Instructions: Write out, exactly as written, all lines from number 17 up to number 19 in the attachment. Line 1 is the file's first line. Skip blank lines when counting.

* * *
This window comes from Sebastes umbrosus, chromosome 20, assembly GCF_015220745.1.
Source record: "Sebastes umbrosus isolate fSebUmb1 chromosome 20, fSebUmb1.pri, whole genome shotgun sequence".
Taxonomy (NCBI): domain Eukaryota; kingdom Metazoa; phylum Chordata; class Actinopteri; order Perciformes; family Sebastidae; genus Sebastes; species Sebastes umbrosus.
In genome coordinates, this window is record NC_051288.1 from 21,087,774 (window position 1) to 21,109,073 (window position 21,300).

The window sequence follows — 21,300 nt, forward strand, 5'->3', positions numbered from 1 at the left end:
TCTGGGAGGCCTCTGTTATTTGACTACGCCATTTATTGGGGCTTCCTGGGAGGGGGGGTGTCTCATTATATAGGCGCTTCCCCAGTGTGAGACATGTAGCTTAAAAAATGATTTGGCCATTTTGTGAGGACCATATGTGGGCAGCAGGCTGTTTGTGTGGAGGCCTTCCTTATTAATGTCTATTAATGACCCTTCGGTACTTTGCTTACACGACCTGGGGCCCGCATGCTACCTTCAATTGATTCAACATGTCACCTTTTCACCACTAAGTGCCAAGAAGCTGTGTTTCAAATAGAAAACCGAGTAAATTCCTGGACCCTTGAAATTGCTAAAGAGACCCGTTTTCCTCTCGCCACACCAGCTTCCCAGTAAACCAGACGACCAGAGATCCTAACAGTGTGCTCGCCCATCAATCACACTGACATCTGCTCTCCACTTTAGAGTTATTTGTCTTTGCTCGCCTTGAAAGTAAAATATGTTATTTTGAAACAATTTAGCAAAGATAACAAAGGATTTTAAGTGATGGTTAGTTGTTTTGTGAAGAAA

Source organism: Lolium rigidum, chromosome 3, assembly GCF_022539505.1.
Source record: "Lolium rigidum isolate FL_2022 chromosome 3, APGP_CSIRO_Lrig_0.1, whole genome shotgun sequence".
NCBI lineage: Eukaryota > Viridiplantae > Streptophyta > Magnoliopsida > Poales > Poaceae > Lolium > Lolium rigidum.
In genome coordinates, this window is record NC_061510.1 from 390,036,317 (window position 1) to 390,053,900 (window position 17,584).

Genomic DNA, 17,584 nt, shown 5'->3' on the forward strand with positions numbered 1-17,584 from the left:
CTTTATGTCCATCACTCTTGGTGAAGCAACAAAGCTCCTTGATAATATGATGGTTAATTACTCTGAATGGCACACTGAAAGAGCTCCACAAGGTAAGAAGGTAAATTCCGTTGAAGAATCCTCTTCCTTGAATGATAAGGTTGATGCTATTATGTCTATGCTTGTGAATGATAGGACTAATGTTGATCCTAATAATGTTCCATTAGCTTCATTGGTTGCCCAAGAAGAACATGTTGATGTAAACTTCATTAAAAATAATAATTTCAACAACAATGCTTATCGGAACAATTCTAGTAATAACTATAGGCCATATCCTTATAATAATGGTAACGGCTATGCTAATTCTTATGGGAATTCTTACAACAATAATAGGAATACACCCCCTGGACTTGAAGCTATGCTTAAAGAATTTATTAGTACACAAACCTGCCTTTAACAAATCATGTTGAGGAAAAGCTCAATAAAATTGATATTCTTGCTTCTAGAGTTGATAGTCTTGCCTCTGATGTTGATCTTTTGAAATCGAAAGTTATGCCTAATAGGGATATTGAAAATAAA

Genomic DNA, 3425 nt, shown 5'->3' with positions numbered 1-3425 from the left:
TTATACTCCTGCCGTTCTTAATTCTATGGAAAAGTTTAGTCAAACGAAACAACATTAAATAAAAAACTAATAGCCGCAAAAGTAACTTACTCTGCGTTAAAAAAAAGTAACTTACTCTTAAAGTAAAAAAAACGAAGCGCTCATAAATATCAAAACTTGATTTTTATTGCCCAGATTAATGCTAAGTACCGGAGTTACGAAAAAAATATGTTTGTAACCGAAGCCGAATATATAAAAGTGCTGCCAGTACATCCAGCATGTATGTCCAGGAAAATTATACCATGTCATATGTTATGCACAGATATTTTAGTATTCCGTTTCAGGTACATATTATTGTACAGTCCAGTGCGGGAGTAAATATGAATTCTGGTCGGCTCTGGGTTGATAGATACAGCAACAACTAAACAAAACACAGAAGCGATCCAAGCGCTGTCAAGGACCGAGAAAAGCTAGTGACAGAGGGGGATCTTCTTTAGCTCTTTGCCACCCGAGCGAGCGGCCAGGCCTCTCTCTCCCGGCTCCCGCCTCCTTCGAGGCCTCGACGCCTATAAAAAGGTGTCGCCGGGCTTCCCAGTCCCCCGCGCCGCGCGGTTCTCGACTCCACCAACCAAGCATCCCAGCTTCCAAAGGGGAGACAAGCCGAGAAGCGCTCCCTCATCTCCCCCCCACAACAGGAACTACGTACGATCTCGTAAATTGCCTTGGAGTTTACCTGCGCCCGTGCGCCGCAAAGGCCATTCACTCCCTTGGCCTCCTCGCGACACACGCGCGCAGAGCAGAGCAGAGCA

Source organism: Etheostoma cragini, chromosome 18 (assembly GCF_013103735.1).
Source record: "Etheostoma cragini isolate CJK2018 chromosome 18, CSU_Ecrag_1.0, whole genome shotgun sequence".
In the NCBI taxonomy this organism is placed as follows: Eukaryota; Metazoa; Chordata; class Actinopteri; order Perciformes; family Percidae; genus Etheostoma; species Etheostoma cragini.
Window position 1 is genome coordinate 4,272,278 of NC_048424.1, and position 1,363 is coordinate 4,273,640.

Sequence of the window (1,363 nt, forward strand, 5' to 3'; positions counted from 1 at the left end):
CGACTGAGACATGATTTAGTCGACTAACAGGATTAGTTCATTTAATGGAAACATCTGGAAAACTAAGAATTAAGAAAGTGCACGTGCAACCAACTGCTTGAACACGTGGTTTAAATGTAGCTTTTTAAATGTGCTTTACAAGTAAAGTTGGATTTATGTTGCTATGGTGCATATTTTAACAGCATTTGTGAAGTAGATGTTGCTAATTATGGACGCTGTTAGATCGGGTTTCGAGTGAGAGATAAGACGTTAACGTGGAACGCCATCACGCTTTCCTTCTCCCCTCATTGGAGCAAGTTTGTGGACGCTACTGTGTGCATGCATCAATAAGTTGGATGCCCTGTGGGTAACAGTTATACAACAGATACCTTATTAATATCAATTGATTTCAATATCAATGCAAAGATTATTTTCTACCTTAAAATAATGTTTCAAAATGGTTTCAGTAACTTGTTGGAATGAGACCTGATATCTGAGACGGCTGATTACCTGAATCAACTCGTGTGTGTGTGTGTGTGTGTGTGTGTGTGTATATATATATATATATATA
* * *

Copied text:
In the NCBI taxonomy this organism is placed as follows: Eukaryota; Metazoa; Chordata; class Actinopteri; order Perciformes; family Percidae; genus Etheostoma; species Etheostoma cragini.
Window position 1 is genome coordinate 4,272,278 of NC_048424.1, and position 1,363 is coordinate 4,273,640.

Sequence of the window (1,363 nt, forward strand, 5' to 3'; positions counted from 1 at the left end):